Florida: thousands protest new anti-immigrant law
Demonstrators gathered across Florida June 1 to protest a recently enacted law that imposes harsh restrictions on undocumented immigrants. In what protesters dubbed "a day without immigrants," thousands walked off the job to express their opposition to Gov. Ron DeSantis' approval of Senate Bill 1718.
In Immokalee, dozens of businesses closed in support of the protest, and video captured over 6,000 protesters marching in support of immigrant workers and their rights. Similar protests took place in Orlando, Tampa, Jacksonville, Vero Beach, Fort Myers and Homestead, among other locations.
A representative from the Farm Workers Association of Florida (FWAF) told CBS News Miami, "We're asking people…to not go to work, and call their legislators…and urge them to revoke…the new immigration law."
Under the new law, businesses are prohibited from knowingly employing, hiring or recruiting undocumented immigrants. To ensure compliance, employers are required to verify their workers' documentation. Employers who fail to verify their workers face a $1,000 per day fine and a suspension of their business license. If undocumented immigrants attempt to get around the verification requirement and are caught using false documentation, they too face criminal penalties, including a potential $5,000 fine or five years in prison.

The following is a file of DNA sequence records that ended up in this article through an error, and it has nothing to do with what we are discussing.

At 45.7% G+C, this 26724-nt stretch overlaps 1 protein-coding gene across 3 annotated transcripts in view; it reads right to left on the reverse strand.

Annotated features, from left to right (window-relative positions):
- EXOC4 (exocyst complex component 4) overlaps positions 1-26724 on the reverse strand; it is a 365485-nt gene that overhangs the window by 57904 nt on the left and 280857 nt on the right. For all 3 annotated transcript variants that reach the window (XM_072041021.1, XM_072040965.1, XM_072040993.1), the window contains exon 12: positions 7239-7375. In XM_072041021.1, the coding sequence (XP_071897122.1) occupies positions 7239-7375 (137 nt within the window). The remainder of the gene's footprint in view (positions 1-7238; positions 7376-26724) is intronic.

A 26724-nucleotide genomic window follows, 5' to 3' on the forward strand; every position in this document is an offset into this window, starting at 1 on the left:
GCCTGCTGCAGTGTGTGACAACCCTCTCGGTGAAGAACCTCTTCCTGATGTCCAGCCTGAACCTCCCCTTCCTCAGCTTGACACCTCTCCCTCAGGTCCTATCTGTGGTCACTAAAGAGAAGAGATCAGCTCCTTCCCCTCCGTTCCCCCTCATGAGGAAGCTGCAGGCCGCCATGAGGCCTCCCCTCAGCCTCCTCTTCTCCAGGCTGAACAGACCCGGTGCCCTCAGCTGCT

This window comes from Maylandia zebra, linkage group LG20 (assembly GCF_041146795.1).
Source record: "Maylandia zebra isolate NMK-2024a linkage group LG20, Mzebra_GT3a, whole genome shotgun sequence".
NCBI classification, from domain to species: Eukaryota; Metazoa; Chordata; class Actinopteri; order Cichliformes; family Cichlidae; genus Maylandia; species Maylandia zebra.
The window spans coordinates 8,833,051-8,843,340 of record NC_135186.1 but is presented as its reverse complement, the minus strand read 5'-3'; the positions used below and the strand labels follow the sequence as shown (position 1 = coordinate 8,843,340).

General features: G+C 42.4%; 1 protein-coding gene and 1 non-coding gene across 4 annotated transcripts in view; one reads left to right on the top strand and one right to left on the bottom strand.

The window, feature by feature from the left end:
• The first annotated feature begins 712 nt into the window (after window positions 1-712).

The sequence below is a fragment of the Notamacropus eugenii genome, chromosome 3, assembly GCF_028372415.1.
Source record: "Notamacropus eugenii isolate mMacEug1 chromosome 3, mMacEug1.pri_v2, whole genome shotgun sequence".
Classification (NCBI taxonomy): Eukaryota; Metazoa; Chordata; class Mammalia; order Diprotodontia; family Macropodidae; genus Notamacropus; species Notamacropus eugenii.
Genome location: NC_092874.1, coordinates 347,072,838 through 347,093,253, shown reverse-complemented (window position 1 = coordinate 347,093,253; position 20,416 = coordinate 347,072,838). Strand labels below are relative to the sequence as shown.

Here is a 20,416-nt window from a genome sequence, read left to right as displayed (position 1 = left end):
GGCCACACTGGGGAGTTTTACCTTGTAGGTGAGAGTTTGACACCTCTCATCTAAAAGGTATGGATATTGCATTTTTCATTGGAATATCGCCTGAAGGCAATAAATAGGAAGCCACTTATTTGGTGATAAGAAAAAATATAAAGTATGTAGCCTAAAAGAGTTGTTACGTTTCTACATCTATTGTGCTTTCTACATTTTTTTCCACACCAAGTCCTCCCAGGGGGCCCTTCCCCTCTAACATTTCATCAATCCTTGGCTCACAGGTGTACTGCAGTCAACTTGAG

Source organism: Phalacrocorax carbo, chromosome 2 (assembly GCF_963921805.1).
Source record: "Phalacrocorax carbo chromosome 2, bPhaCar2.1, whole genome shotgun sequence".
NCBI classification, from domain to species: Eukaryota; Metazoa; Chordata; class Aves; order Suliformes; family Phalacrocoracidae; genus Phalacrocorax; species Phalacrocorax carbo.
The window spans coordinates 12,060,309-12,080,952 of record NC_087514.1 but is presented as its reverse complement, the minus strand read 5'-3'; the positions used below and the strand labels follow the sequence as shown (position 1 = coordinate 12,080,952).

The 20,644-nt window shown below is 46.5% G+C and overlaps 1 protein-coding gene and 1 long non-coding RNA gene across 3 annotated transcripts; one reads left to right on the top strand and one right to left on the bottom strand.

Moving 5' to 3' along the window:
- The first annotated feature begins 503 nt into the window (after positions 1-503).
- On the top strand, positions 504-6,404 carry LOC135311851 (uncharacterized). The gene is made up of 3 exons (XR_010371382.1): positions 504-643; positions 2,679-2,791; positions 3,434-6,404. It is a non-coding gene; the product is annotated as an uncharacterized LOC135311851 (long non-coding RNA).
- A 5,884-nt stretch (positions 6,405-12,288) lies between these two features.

The Florida Policy Institute reviewed SB 1718 in April, before DeSantis' approval, and found that the consequences of the law would be severe. Undocumented workers make up nearly 10% of employees in six key industries of Florida's economy. These industries include construction, agriculture and retail.
At the time of its passage, FWAF referred to SB 1718 as "one of the cruelest immigration bills ever passed in the state of Florida" Despite the potential fallout, on May 10 DeSantis signed the bill into law, referring to it as "the most ambitious anti-illegal immigration law in the country."
SB 1718 is only one in a long line of recently enacted laws targeting minority communities in Florida. The situation has grown so dire that Equality Florida, the Florida Immigrant Coalition and the NAACP issued travel advisories for any LGBTQ+, immigrant or Black community members considering visiting the state.
From Jurist, June 3. Used with permission.